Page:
What can businesses do to help reduce AI bias – and why should they do so?

From Alexa’s voice being accused of promoting female subservience to algorithms being sexist towards women, some argue AI bias should be stopped

What can businesses do to help reduce AI bias – and why should they do so?

Artificial Intelligence (AI) is being lauded as the most critical trend across a number of industries, from healthcare to manufacturing. Such is its meteoric rise that its adoption among businesses increased by 60% between 2017 and 2018, according to research by Narrative Science, the advanced natural language generation company.

Despite the obvious potential, recent events have exposed how automated systems can both intentionally and unintentionally lead to bias. For example, accidental bias was identified in cases where algorithms manage digital ads for STEM roles with the result that the ads were disproportionately seen more by men. With this trend only expected to accelerate, it is critical that the risk of bias is recognised and addressed.

Developing and encouraging bias stereotypes

While AI bias is creeping into the business world, a recent UNESCO report provided more concerning findings, revealing that voice-activated assistants with female voices such as Amazon’s Alexa instil views of gender subservience. As AI increasingly enters the home as well as the workplace, any associated bias may in fact emerge as a much broader societal issue. This appears to be an unintentional consequence of using primarily female voices for the growing number of digital assistants on the market. In fact, the choice to use a female voice for these systems was based on testing that found consumers were more likely to engage with a female voice than a male one. As a result, companies like Amazon and Google thought this would encourage wider use of their devices.

Another notable example of AI bias comes from an AI-based tool developed by Amazon to sort through CVs to identify the best candidates for interview. The company’s algorithm compared applicants to their current employee base, to find the candidates that best fit the profile of a successful employee. However, as the existing employee population was primarily men, the AI system adopted some unconscious bias from the data set. For example, some all-female universities were misinterpreted to be lower-class institutions as fewer existing Amazon employees had attended them.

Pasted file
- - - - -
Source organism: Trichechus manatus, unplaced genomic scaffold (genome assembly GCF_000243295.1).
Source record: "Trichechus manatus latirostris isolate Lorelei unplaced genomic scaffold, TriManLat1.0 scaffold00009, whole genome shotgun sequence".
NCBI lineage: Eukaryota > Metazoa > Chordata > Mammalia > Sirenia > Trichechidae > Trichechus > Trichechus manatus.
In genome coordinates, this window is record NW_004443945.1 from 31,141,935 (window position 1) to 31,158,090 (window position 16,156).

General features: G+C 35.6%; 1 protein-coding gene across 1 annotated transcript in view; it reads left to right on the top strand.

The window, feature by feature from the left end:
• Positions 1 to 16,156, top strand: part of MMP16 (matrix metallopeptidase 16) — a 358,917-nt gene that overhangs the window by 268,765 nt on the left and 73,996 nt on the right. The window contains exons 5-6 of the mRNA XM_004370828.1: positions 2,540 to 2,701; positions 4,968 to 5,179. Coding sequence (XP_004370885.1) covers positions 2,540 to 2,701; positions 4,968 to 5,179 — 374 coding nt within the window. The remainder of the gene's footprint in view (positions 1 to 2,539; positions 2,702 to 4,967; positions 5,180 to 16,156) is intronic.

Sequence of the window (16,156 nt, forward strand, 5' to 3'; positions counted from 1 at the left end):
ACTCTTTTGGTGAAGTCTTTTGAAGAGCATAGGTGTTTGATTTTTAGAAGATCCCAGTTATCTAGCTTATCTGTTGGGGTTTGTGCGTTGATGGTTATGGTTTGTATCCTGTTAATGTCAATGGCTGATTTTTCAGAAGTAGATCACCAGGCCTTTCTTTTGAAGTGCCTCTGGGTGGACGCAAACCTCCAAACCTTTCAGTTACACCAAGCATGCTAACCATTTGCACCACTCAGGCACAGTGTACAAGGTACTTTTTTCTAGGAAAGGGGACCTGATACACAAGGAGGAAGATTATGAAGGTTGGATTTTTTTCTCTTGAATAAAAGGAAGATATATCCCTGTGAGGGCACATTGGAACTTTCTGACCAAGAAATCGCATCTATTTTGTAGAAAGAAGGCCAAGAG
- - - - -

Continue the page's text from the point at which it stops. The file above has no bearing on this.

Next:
These examples are just some ways in which automated systems can become partisan and encourage bias in humans. But whose responsibility is it to halt the charge of bias?

The human responsibility

Currently, technology companies put a lot of effort into increasing customer engagement but not enough into the impact of their products on the wider community. Various global organisations have come under fire for this in the past, such as a well-known fast-food restaurant involved in a row over its responsibility for collecting the huge volume of its packaging left as rubbish on the streets. The issue of social impact is not a new one, but one that has evolved in line with digital advancements.

Now more than ever, tech-savvy companies using AI as part of their strategies need to accept their roles and responsibilities in reducing the risk and impact of bias inherent in their products and services.

The first step for any organisation to address the issue of bias is to admit it exists and proactively audit its automation and AI procedures. As simple as that seems, Cognizant’s, the digital solutions provider, Making AI Responsible and Effective report found that only half of businesses across the US and Europe have policies and procedures in place to identify and address ethical considerations – either in the initial design of AI applications or in their behaviour after the system is launched.

As AI becomes a mandatory strategic tool across multiple industries, the ethical considerations of intelligent systems should not just be viewed as nice to have. All companies need to be held accountable for the outcomes and impact of their products on society, whether that is because they are contributing to the world’s litter problem or encouraging unfair stereotypes.

In the case of AI voice assistants, maybe the answer is creating personalised devices so that consumers can choose different voices depending on which gender, accent or tone they prefer, rather than a blanket voice being given to everyone. Regardless of the application of AI, businesses should act proactively when it comes to considering the full end-to-end impact of any product or service. Companies that do not consider the ethical ramifications of their automation projects are taking a significant legal risk. 

David Ingham
David Ingham

Share via
Copy link